above the windshield of the bus. It was seventeen minutes past noon. We sped past wet houses and top-heavy rice fields, heading for Sendai and the Johzenji Street Jazz Festival. Back home in New Jersey, across the Hudson from Manhattan, it was still September 11th. This moment eight years ago, smoke was still billowing. People remained on the streets, giving of themselves, for no other reason than other people needed them. Confusion still reigned. The dust, it seemed, would never completely settle.
My students and co-workers approached me with genuine sorrow in the following days. ‘I’m sorry about what happened in your country,’ they said to me in their best English. I’d arrived in Japan on September 1st. I was as far away from home as I’d ever been. But I looked into the eyes of people who knew only that I was from ‘there’; I read in the Japan Times of the condolences, the grief and the resolve so many shared with us; I watched on the news as our global friends and neighbors offered their hands, and I sensed an intimacy with the rest of the world I could never have imagined possible.
Watching those hands being withdrawn, one by one, was like a slow-motion sock in the gut.
It is not quite right to say 9/11 was tragic. Tragic events occur suddenly, randomly. Isolated from human intention. Devoid of foundation or prelude. Brutus didn’t trip over his shoelace and accidentally fall kitchen knife first into Caesar. Juliet wasn’t reaching for a Sprite. Human perception, volition and action give rise to a series of events culminating in tragedy.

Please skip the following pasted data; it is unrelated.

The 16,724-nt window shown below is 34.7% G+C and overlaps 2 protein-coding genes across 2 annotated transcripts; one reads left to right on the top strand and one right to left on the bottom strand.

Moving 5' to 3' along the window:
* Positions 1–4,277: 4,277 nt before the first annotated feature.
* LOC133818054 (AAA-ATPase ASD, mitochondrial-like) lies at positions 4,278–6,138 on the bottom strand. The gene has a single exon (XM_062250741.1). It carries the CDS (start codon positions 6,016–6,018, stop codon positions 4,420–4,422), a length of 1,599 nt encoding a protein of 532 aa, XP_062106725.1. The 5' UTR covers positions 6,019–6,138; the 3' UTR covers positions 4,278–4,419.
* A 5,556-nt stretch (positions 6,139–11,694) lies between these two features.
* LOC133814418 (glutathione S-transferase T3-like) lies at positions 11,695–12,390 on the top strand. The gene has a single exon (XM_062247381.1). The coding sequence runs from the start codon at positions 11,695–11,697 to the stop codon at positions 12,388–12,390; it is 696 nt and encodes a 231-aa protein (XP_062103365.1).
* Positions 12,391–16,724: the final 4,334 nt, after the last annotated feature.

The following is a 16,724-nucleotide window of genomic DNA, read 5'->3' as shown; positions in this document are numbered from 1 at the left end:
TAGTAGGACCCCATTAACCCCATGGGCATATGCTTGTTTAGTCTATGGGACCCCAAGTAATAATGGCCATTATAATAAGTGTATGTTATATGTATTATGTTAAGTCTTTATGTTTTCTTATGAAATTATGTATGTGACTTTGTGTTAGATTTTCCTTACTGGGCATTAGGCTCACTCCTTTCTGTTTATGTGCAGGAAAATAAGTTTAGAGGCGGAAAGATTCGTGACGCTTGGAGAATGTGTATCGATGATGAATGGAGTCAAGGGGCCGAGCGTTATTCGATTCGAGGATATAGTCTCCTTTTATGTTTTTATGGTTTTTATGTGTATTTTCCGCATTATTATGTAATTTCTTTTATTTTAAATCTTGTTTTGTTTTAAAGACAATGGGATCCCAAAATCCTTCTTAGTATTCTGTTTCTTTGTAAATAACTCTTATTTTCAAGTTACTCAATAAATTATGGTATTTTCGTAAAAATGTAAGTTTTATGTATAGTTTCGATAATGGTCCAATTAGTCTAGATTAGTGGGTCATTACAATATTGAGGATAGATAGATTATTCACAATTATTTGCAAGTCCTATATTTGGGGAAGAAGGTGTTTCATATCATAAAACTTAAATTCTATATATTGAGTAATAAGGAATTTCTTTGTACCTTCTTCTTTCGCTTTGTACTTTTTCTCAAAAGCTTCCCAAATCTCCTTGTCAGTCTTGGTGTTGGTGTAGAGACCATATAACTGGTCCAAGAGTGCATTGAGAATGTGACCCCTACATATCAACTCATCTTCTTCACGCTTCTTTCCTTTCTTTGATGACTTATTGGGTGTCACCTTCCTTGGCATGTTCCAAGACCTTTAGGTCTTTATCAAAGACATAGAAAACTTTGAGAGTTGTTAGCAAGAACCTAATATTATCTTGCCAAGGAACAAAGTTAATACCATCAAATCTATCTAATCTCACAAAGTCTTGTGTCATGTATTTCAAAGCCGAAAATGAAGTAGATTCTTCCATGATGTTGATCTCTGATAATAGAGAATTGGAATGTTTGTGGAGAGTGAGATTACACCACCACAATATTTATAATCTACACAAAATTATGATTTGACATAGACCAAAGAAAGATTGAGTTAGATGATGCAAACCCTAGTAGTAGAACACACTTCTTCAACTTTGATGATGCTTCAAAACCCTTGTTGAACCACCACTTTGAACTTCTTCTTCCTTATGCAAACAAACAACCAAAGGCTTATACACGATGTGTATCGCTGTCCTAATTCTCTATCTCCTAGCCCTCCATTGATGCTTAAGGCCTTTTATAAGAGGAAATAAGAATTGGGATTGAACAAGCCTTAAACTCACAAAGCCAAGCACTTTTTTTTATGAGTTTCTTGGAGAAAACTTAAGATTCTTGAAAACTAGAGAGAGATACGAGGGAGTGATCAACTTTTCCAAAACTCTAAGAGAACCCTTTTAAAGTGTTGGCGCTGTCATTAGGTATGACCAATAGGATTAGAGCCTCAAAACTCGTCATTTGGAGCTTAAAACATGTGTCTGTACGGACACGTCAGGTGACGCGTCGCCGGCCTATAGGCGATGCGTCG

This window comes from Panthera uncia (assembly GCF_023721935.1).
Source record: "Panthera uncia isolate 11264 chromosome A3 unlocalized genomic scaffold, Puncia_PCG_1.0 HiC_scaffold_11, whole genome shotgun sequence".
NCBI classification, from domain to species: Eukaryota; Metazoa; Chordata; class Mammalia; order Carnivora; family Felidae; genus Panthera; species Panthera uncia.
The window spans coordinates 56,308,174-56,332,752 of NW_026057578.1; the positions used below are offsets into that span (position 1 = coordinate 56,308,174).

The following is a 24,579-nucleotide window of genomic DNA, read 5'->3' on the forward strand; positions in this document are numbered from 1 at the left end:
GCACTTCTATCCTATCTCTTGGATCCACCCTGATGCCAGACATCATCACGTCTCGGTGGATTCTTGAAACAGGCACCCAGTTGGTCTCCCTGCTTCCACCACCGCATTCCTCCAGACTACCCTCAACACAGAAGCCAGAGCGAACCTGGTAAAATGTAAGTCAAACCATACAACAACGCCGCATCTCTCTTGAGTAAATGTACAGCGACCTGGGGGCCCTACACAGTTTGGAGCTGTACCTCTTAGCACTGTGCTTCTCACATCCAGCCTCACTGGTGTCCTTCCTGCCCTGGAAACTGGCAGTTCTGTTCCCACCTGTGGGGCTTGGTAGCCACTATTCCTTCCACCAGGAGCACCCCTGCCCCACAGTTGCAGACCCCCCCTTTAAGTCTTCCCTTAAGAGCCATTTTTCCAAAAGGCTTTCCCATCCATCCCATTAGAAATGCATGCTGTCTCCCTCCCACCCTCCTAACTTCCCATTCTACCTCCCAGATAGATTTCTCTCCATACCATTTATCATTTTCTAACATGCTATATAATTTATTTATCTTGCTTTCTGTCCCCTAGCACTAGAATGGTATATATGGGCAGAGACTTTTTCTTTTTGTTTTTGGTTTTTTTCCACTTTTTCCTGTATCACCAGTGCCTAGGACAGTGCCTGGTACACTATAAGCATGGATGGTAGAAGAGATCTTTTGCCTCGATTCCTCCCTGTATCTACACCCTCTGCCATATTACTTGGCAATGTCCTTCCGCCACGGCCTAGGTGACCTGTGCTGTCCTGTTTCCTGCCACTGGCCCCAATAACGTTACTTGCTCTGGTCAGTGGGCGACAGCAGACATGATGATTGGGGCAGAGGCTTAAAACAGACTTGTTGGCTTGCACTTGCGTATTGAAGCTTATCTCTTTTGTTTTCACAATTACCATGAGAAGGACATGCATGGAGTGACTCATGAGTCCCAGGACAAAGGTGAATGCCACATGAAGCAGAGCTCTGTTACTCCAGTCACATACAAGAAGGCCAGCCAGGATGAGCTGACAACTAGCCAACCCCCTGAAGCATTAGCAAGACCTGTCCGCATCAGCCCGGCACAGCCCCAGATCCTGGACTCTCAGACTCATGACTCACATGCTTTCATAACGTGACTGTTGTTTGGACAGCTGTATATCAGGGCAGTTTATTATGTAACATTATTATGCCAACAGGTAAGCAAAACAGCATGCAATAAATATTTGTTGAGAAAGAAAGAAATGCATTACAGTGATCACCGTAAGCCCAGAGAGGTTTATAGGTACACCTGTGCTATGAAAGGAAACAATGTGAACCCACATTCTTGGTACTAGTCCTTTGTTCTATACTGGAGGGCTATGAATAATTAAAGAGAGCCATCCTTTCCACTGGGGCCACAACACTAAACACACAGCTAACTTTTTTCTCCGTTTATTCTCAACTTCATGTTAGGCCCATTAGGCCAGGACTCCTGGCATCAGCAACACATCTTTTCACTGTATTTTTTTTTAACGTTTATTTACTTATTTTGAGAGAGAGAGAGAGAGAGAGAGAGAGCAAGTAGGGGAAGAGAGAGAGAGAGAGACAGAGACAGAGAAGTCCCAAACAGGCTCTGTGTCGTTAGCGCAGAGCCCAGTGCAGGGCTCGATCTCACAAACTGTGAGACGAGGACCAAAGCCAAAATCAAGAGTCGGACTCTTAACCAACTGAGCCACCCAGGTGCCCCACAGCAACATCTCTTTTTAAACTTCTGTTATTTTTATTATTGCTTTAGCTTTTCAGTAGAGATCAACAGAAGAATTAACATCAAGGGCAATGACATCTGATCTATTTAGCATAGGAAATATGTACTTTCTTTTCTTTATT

To mistakenly call the events of 9/11 tragic may only be a matter of semantics. Ignoring the complexities of the preceding acts and actors, however, is a much more dangerous proposition. ‘Because they hate us’ may help anaesthetize the wounds, but will leave us with deeper, uglier scars.
A friend of mine was stranded in Europe in the days following the attacks, unable to get a flight back to the US. His reaction, conveyed in an email: ‘Considering the big picture, this is nothing.’
I wasn’t sure what he meant at the time. Did he believe that more horrific days were on the way? Was he saying that our collective and personal pain amounted to little more than a blip on the Richter scale of human suffering? Whatever the implication, I know he was not out to diminish the scope or significance of anyone’s sorrow, rage or despair. But that we alone understand what it means to suffer is by no means a claim we can make.
The world did mourn with us. I saw a small slice of it firsthand. Yet that intimacy, that global sense of brotherhood, would quickly dry up if we decided we above all others are entitled to the wounds we lick. Yes, we have our horror stories. But our country is blessed. And it hits us not when we raise our gloves to beat down the rest of the world, but when we look toward the millions of human beings who are suffering in ways we can scarcely comprehend, in places that by the grace of God we will never have to see. On September 11th, this is the sock in the gut we need to open ourselves to.